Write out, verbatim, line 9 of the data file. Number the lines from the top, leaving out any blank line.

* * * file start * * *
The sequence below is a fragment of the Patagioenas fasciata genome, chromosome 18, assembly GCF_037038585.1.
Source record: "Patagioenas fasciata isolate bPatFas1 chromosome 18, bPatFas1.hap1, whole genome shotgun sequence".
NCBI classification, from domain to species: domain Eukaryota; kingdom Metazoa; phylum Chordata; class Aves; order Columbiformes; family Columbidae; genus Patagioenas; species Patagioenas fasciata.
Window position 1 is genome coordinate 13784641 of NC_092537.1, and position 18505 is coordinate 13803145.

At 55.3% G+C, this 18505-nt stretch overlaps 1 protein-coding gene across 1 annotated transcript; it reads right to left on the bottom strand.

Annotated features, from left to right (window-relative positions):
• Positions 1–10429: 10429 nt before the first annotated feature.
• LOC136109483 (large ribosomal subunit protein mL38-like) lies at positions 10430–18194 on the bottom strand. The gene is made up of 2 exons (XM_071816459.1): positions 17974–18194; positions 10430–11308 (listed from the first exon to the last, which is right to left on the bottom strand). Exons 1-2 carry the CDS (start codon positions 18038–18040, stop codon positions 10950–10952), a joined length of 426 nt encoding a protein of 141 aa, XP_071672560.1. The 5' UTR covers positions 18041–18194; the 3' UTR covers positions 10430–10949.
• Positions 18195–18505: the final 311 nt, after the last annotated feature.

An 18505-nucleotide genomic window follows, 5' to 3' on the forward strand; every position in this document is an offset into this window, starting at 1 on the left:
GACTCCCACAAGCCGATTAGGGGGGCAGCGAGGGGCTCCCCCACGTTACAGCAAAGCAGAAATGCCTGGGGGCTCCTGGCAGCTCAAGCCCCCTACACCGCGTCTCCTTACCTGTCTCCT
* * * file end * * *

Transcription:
• Positions 18195–18505: the final 311 nt, after the last annotated feature.